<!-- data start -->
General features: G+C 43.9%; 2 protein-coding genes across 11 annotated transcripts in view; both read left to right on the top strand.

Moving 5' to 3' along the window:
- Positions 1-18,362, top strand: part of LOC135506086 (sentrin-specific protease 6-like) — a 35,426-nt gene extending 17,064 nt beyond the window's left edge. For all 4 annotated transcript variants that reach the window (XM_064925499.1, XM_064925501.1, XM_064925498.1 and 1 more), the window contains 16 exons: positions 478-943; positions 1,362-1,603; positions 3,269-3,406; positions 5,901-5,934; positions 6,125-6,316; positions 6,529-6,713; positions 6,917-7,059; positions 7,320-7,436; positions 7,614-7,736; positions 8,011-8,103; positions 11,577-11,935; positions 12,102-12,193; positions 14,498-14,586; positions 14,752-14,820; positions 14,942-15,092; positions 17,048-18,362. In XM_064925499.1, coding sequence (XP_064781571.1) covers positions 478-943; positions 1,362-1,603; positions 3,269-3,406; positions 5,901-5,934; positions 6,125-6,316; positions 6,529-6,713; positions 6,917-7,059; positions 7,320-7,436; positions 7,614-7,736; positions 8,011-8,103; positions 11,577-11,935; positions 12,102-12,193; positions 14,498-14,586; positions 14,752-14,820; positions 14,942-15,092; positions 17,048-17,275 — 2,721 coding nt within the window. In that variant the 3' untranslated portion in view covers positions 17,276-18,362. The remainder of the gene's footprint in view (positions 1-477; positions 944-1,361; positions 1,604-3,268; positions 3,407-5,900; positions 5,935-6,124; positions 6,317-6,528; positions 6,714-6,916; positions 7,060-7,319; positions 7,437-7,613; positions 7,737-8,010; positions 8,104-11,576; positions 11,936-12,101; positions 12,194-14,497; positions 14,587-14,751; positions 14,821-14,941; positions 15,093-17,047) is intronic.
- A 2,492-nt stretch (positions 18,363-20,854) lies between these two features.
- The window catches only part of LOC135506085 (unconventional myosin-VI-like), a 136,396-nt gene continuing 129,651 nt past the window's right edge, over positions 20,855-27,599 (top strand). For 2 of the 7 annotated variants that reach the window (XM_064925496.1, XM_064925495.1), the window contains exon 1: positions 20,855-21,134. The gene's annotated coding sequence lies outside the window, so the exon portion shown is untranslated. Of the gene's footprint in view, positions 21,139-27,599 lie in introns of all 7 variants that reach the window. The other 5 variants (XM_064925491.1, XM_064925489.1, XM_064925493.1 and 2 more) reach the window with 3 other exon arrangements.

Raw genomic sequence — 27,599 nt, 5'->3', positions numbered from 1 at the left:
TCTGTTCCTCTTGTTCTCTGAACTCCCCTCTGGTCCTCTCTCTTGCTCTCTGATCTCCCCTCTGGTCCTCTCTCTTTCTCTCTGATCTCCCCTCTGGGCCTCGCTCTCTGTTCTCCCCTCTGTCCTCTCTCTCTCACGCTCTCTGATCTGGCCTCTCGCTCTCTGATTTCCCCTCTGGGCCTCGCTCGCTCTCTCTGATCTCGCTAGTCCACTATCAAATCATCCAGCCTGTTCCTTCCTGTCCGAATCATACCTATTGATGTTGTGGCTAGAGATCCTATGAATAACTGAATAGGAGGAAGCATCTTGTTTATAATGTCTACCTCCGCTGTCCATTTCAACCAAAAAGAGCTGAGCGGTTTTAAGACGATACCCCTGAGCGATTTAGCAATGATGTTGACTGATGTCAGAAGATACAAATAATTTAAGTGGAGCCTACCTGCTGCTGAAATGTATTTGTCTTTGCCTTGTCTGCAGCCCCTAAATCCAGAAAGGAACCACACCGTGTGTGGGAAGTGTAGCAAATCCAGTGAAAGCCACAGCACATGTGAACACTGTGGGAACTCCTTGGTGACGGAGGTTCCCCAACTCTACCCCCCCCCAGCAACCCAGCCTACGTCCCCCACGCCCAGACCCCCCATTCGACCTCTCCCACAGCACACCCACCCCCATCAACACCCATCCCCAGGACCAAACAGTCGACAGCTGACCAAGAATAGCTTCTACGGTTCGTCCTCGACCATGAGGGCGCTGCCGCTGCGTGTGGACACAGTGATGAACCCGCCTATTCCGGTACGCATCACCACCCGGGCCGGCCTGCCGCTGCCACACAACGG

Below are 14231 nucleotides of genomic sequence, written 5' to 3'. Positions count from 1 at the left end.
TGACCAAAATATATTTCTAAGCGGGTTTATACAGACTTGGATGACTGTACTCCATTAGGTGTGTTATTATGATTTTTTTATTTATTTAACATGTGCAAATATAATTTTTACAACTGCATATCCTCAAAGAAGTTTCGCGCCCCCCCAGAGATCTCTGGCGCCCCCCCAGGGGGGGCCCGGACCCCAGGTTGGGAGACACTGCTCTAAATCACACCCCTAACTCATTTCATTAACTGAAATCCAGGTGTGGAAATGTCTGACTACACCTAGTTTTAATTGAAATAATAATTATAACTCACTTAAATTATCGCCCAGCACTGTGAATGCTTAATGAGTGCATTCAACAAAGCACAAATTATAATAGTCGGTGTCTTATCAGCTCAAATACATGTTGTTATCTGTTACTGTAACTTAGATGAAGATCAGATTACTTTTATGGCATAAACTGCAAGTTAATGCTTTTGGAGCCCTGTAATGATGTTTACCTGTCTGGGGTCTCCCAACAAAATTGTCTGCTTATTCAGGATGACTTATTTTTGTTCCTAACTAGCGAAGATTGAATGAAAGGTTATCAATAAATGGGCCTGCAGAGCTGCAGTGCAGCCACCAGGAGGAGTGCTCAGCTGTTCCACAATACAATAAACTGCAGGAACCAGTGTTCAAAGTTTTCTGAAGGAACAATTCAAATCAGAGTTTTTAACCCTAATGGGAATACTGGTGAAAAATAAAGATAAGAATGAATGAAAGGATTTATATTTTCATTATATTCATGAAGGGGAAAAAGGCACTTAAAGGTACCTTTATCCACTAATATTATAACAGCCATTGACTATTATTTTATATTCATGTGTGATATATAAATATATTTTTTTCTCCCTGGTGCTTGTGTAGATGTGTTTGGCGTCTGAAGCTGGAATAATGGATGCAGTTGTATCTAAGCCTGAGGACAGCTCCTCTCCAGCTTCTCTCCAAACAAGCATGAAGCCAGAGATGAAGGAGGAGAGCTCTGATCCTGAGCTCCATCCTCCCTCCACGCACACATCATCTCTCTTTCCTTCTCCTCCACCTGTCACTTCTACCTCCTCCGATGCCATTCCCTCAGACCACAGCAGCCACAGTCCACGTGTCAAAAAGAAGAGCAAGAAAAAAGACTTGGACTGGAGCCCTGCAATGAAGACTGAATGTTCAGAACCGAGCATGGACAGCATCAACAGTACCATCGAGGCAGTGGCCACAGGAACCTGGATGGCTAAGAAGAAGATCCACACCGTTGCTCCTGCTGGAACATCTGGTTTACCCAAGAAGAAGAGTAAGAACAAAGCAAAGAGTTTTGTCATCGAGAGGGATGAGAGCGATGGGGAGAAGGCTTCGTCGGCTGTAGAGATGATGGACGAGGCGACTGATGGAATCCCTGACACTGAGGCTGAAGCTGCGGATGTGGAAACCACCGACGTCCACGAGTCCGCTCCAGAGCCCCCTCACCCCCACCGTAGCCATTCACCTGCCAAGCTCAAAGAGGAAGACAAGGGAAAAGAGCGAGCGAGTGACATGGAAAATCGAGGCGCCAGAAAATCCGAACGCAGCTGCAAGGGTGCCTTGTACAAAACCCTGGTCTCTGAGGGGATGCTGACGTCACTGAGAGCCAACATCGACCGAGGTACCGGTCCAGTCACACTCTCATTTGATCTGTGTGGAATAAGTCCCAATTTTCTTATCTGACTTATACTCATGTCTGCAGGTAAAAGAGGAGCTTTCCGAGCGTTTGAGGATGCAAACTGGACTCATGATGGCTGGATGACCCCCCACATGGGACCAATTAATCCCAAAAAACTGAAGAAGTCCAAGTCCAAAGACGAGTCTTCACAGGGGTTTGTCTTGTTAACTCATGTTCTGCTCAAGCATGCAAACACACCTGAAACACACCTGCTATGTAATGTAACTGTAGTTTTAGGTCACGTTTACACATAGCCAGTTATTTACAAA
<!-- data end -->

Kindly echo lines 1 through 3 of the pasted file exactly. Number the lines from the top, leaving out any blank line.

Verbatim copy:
General features: G+C 43.9%; 2 protein-coding genes across 11 annotated transcripts in view; both read left to right on the top strand.

Moving 5' to 3' along the window:
- Positions 1-18,362, top strand: part of LOC135506086 (sentrin-specific protease 6-like) — a 35,426-nt gene extending 17,064 nt beyond the window's left edge. For all 4 annotated transcript variants that reach the window (XM_064925499.1, XM_064925501.1, XM_064925498.1 and 1 more), the window contains 16 exons: positions 478-943; positions 1,362-1,603; positions 3,269-3,406; positions 5,901-5,934; positions 6,125-6,316; positions 6,529-6,713; positions 6,917-7,059; positions 7,320-7,436; positions 7,614-7,736; positions 8,011-8,103; positions 11,577-11,935; positions 12,102-12,193; positions 14,498-14,586; positions 14,752-14,820; positions 14,942-15,092; positions 17,048-18,362. In XM_064925499.1, coding sequence (XP_064781571.1) covers positions 478-943; positions 1,362-1,603; positions 3,269-3,406; positions 5,901-5,934; positions 6,125-6,316; positions 6,529-6,713; positions 6,917-7,059; positions 7,320-7,436; positions 7,614-7,736; positions 8,011-8,103; positions 11,577-11,935; positions 12,102-12,193; positions 14,498-14,586; positions 14,752-14,820; positions 14,942-15,092; positions 17,048-17,275 — 2,721 coding nt within the window. In that variant the 3' untranslated portion in view covers positions 17,276-18,362. The remainder of the gene's footprint in view (positions 1-477; positions 944-1,361; positions 1,604-3,268; positions 3,407-5,900; positions 5,935-6,124; positions 6,317-6,528; positions 6,714-6,916; positions 7,060-7,319; positions 7,437-7,613; positions 7,737-8,010; positions 8,104-11,576; positions 11,936-12,101; positions 12,194-14,497; positions 14,587-14,751; positions 14,821-14,941; positions 15,093-17,047) is intronic.